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  • June plant swap is Saturday
    “June Plant Swap” is 10 to 11 a.m. Saturday at Foellinger-Freimann Botanical Conservatory, 1100 S. Calhoun St. Reservations are required by Thursday; 427-6000 or go to www.
  • Workshops focus on preserving produce
    FORT WAYNE – The Purdue Extension Service in Allen County is offering Preserving Nature’s Bounty workshops on safe home food preservation procedures and to answer frequently asked questions on canning, freezing
  • Master Gardener helpline available
    A free Master Gardener Volunteers Helpline is available through The Ohio State University Extension Office in Paulding, Ohio.
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U.S. Department of Agriculture
Yellow flag iris is among 28 plants on the banned-plants list.

Indiana bans sale of invasive aquarium, water garden plants

Statement as issued Tuesday by the Indiana Natural Resources Commission:

It will be illegal to sell 28 invasive aquatic plants in Indiana, effective Aug. 31.

The new rule, which was recently approved by the Indiana Natural Resources Commission, also makes offering such plants for gift, barter, exchange or distribution illegal.

The purpose of this rule is to help prevent the introduction and distribution of aquatic invasive plants into Indiana waters and wetlands.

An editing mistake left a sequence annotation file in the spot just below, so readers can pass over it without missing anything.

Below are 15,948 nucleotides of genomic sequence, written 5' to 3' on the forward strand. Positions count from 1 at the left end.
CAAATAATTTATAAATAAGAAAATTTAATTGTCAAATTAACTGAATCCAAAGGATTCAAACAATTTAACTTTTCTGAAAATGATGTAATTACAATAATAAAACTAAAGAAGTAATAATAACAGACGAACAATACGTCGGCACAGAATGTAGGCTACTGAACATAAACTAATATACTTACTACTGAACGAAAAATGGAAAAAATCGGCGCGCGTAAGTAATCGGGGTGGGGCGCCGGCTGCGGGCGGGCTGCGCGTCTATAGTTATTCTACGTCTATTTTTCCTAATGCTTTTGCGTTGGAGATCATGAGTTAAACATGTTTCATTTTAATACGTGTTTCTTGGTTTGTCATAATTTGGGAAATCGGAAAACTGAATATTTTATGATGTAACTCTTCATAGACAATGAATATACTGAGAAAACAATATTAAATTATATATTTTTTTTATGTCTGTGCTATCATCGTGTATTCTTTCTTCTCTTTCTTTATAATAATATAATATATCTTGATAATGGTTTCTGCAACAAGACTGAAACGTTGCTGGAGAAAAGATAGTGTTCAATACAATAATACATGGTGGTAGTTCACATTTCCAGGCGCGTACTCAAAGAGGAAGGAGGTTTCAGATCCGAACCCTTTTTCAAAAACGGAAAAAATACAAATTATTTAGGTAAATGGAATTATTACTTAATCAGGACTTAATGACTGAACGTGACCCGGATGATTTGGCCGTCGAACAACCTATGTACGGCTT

The spread of invasive aquatic plants reduces boating, fishing and other aquatic recreation opportunities. Such plants also negatively impact native aquatic plants and reduce property values around lakes and ponds.

A list of the prohibited plants and the exact language of the rule is at http://www.in.gov/legislative/iac/20120411-IR-312120050PRA.xml.pdf.

Many of these invasive plants have been used in aquariums or water gardens for years. Some are already widely established. The most popular of such plants currently sold include flowering rush, Brazilian elodea (Anacharis), yellow flag iris, parrot feather and yellow floating heart.

Management or eradication of species already in Indiana waters easily exceeds $1 million annually when Department of Natural Resources and lake association costs are combined.

Aquarium and water garden hobbyists can help slow the spread of such species by purchasing non-invasive or native plants. Boaters can remove plants, mud and other debris from their watercraft when they remove them from the water.

The new rule will be administered by the DNR Division of Entomology & Plant Pathology in cooperation with the Division of Fish & Wildlife. For information call Eric Fischer, DNR aquatic invasive species coordinator, (317) 234-3883.

Journey through gardening season with Rosa Salter Rodriguez (feature writer) rsalter@jg.net, Anne Gregory (Web editor and writer) agregory@jg.net, Frank Noonan (copy editor) fnoonan@jg.net and Cathie Rowand (photographer) crowand@jg.net.

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